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FSH Muscular Dystrophy Dots

Extracting the Big Picture from the 2014 International FSHD Meeting

Posted by Dr. Gregory J Block on October 21, 2014

This past weekend, I attended the International FSHD Research Consortium. The meeting was held in San Diego alongside the American Society for Human Genetics Annual Conference. The gathering is organized by the FSH Society, attended by researchers from all over the world, and mediated by the funding organizations that make up the FSHD Champions.

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I've attended this meeting many times in the past. I usually listened intently for any snippet of data that may have helped move my own research project forward. This time, I zoomed out and was thinking deeply about how Friends of FSH Research can further support the community. However, it's one thing to throw money at research, and it's another thing to imagine the research as part of the bigger picture. The bigger picture is complex, and I think the best way to describe the "changing landscape of FSHD" is to draw analogy to how I can occasionally fail to see the bigger picture in my own life.

A few months ago, June Kinushita, the executive director of the FSH Society, visited Seattle. After a long flight, and a long day of meetings, I invited her for dinner with my family so she wouldn't have to drive all the way to Olympia in rush hour traffic. What I thought was a fairly innocuous gesture of kindness nearly got me killed by my wife who was devastated that I hadn't even bothered to clean the dishes before letting a colleague into the house. I mean like really nearly killed.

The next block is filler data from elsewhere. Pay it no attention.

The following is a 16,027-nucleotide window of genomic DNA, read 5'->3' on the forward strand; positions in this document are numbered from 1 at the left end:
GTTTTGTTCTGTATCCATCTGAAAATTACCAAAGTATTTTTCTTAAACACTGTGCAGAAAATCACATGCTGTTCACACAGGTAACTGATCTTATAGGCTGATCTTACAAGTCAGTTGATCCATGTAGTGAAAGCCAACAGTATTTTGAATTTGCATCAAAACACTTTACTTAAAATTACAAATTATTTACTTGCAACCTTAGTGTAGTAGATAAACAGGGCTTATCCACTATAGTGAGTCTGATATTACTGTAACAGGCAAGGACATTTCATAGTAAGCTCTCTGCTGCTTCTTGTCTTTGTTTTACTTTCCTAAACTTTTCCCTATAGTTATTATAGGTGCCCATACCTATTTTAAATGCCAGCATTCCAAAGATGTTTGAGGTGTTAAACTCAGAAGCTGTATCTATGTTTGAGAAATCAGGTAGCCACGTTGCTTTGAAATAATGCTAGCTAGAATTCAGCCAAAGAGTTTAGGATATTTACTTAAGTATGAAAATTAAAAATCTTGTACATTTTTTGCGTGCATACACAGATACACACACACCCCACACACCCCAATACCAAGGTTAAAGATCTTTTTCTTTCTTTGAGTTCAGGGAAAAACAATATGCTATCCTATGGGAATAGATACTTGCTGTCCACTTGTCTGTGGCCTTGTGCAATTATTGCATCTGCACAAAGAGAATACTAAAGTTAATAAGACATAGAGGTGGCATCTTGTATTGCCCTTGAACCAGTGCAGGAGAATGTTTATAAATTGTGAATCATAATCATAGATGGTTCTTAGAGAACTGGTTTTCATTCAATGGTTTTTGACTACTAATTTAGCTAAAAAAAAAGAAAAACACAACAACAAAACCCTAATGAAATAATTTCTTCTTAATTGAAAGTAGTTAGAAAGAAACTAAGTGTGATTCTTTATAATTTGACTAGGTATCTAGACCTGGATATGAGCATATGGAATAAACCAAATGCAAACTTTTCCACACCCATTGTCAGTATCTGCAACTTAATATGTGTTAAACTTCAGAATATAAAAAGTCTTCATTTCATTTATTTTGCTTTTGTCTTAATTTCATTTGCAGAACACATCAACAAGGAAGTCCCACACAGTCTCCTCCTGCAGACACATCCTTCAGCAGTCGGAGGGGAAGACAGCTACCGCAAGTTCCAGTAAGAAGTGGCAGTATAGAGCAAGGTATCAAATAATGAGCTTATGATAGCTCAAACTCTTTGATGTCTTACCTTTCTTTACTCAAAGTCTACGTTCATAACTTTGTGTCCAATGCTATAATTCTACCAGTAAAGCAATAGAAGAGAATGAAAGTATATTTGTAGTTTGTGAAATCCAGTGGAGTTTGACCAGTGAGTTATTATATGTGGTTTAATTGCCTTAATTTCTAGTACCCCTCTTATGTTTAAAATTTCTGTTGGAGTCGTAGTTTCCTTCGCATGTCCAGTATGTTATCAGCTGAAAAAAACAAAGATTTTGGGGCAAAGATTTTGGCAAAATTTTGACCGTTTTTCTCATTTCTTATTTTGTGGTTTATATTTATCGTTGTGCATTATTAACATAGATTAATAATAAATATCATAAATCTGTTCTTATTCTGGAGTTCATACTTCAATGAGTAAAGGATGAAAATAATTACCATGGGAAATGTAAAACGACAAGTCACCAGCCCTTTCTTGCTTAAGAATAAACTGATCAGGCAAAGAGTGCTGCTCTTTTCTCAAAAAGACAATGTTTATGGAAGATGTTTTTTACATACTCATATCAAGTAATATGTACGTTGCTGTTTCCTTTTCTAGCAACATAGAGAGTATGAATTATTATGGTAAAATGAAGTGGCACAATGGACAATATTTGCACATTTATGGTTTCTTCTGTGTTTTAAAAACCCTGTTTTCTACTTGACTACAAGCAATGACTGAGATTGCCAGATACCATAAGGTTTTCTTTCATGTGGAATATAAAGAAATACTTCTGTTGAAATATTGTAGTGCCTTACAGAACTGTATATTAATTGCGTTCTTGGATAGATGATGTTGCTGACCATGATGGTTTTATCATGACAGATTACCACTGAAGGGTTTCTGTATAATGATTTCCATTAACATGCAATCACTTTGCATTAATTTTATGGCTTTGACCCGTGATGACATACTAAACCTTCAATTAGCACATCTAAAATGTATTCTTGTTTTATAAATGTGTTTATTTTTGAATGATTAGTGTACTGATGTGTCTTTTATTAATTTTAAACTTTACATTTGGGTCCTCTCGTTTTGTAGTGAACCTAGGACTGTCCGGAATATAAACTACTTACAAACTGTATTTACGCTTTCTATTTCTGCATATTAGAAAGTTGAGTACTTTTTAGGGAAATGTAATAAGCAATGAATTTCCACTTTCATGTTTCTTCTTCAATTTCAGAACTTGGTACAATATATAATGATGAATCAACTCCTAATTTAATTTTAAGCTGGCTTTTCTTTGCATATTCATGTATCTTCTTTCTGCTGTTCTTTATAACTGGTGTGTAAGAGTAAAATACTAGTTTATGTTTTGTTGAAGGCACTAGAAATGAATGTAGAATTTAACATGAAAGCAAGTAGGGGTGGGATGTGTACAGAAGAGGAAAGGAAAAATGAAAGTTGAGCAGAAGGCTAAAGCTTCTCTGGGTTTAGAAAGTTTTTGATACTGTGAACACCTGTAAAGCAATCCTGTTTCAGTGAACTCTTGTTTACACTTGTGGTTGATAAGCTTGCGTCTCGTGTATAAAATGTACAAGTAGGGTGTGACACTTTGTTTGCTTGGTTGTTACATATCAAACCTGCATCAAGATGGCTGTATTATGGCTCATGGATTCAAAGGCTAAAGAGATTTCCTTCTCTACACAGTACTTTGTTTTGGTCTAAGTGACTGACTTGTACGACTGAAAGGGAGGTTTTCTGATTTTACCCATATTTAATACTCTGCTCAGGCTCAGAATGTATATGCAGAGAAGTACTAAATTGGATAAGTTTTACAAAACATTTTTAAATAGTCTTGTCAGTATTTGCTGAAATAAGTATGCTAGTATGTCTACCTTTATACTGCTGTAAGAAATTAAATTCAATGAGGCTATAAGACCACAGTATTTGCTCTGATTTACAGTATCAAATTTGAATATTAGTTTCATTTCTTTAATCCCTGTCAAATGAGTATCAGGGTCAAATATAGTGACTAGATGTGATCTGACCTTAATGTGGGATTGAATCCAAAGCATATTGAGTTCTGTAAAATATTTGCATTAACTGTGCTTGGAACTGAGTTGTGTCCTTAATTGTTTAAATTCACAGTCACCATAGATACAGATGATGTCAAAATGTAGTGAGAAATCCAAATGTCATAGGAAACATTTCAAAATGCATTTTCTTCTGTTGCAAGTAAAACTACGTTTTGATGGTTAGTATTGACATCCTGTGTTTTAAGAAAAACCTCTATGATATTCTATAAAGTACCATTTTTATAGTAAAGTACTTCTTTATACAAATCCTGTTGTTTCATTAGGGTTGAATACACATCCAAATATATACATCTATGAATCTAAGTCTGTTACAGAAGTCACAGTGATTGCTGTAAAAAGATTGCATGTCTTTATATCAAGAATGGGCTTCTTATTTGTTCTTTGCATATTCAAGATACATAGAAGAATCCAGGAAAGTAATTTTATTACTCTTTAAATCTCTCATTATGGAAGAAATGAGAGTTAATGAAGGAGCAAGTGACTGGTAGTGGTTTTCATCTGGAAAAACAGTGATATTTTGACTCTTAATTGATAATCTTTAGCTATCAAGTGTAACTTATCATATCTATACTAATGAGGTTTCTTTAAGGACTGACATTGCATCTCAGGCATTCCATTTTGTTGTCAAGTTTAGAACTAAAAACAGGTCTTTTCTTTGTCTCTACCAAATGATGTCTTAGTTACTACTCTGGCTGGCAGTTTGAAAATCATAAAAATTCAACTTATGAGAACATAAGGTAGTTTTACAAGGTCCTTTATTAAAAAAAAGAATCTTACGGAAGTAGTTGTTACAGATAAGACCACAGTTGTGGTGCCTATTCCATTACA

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The FSHD research community is about to have a lot of people coming over for dinner. For a long time, we have been a tight knit community unraveling the skein of what was arguably one of the most perplexing of genetic puzzles. What we have learned is that even with all of the complexity of FSHD, the central problem seems to be quite easy to digest. There is a protein turned on in muscle that shouldn't be.

By laying out a consensus on the pathophysiology of FSHD, we have invited the world to our party to join us in thinking about strategies to intervene with the disease. Many new faces from academia and industry are showing up every year.

It's time to vacuum the floor, clean the dishes, and set out a cheese plate. The science we do now as a community is being adopted around the globe. Our experiments need to be creative, and the data need to be robust, reproducible, and right (the 3 R's). The tools we develop need to be accessible and sharable. Efforts carried out by independent labs need to be complementary to the forward trajectory of the research landscape, and the need for open collaboration is greater than it's ever been.

As always, funding from Friends of FSH Research will be used to support innovative science.

If you've been donating your time and money over the last decade, it's time to give yourself another well-deserved pat on the back, because without your commitment we would not be where we are. There's never a better time to hit that big donate button at the top of the page to help us cure FSHD.

 

As always, please reach out if you have an questions.


Greg